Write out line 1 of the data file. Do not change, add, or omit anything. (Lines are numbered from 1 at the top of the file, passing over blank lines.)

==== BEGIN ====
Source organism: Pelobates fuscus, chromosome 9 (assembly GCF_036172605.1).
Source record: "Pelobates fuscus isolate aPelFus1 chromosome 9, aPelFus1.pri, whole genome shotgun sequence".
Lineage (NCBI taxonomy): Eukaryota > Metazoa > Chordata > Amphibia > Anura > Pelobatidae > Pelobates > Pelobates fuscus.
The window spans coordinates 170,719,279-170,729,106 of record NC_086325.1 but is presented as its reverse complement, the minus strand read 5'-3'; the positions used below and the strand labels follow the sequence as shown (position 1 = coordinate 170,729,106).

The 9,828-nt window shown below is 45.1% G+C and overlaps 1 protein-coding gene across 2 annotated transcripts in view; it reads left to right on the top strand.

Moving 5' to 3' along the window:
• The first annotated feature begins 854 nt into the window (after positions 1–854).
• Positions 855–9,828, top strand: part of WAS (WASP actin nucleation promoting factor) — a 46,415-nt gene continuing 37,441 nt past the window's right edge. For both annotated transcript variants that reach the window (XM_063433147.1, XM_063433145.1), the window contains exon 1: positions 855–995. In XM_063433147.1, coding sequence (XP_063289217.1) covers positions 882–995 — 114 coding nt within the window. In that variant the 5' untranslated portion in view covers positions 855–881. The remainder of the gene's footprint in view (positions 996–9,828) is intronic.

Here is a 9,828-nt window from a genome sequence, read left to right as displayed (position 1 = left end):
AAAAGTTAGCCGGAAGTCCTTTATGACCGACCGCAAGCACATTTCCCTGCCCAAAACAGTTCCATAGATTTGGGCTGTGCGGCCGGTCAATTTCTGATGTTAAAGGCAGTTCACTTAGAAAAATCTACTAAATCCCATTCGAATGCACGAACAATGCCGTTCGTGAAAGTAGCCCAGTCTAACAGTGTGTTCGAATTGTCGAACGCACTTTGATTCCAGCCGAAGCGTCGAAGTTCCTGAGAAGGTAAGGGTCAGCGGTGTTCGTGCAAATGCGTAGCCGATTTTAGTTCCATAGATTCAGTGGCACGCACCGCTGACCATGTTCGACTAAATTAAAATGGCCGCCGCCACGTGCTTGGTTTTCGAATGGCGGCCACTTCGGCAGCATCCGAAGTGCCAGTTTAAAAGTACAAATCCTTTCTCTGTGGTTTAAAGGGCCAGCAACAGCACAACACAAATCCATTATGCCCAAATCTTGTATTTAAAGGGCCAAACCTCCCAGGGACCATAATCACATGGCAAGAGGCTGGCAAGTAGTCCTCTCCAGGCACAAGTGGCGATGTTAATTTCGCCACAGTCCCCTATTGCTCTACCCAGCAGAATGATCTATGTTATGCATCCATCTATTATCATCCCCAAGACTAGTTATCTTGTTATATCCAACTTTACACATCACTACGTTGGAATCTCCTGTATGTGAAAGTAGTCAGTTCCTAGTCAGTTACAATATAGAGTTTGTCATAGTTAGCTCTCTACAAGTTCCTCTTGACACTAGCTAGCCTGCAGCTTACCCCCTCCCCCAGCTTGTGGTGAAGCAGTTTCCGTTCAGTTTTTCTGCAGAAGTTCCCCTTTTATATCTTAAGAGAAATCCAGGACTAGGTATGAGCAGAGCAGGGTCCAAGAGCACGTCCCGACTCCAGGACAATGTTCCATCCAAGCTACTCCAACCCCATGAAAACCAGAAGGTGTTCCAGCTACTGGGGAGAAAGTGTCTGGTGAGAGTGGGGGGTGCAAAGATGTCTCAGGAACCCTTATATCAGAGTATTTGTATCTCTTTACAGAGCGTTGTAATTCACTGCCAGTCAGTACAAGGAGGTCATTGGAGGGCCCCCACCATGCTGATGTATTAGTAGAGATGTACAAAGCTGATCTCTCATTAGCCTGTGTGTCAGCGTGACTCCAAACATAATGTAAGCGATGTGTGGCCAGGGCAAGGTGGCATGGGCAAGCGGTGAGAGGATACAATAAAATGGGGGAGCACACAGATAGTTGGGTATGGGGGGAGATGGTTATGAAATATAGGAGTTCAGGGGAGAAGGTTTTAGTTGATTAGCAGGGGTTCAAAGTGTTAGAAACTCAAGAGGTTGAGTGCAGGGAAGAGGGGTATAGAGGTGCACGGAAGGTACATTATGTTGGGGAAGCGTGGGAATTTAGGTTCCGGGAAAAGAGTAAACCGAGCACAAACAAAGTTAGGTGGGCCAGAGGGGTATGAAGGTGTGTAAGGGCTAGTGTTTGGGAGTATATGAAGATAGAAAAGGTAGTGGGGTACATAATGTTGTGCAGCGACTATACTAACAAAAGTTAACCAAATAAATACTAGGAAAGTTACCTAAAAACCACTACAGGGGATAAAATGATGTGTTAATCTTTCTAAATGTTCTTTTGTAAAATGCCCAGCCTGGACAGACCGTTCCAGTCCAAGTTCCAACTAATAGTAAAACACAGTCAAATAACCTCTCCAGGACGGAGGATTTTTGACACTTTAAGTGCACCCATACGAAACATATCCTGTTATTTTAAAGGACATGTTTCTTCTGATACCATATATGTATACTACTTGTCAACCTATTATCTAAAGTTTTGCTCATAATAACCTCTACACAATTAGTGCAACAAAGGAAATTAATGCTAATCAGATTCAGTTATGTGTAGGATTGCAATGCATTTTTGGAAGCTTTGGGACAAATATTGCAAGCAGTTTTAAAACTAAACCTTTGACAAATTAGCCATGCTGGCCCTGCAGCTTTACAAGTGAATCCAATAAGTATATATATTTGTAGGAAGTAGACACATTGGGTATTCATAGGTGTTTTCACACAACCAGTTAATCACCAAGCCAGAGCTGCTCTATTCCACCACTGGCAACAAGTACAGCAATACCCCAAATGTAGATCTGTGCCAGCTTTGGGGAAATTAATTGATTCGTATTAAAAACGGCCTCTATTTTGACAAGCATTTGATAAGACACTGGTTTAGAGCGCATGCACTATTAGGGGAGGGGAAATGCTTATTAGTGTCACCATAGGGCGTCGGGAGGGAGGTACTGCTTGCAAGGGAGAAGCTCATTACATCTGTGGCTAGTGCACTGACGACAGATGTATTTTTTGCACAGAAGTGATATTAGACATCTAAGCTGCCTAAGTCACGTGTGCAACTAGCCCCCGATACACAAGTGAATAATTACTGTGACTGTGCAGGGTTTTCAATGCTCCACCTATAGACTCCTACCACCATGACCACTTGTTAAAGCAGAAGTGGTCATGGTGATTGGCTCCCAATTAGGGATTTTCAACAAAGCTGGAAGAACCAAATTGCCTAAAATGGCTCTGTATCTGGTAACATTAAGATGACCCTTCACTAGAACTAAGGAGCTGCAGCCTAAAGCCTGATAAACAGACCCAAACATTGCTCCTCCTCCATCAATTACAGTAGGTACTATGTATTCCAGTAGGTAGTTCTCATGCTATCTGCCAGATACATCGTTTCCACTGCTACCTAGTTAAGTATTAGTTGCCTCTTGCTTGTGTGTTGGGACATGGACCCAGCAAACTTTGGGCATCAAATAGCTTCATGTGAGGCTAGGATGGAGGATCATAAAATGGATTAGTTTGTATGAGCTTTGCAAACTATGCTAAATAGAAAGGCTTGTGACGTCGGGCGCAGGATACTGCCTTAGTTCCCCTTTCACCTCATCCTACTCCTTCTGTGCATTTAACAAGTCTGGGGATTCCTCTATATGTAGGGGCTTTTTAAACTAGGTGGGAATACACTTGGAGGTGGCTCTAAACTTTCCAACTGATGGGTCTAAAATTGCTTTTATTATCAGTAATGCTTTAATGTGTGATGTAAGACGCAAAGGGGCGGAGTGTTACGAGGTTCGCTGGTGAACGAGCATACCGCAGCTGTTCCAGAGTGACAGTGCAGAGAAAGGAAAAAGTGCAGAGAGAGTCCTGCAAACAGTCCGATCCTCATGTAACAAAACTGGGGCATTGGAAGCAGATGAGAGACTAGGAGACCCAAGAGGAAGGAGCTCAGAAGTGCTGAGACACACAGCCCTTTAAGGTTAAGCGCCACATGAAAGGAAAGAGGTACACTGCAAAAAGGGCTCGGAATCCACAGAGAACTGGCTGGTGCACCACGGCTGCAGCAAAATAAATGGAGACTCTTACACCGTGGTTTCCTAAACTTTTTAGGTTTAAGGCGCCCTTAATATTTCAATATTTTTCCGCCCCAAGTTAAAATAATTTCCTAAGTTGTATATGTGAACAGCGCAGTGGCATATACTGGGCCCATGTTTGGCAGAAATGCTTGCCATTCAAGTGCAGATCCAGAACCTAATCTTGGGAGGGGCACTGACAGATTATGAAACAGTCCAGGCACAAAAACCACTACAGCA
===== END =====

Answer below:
Source organism: Pelobates fuscus, chromosome 9 (assembly GCF_036172605.1).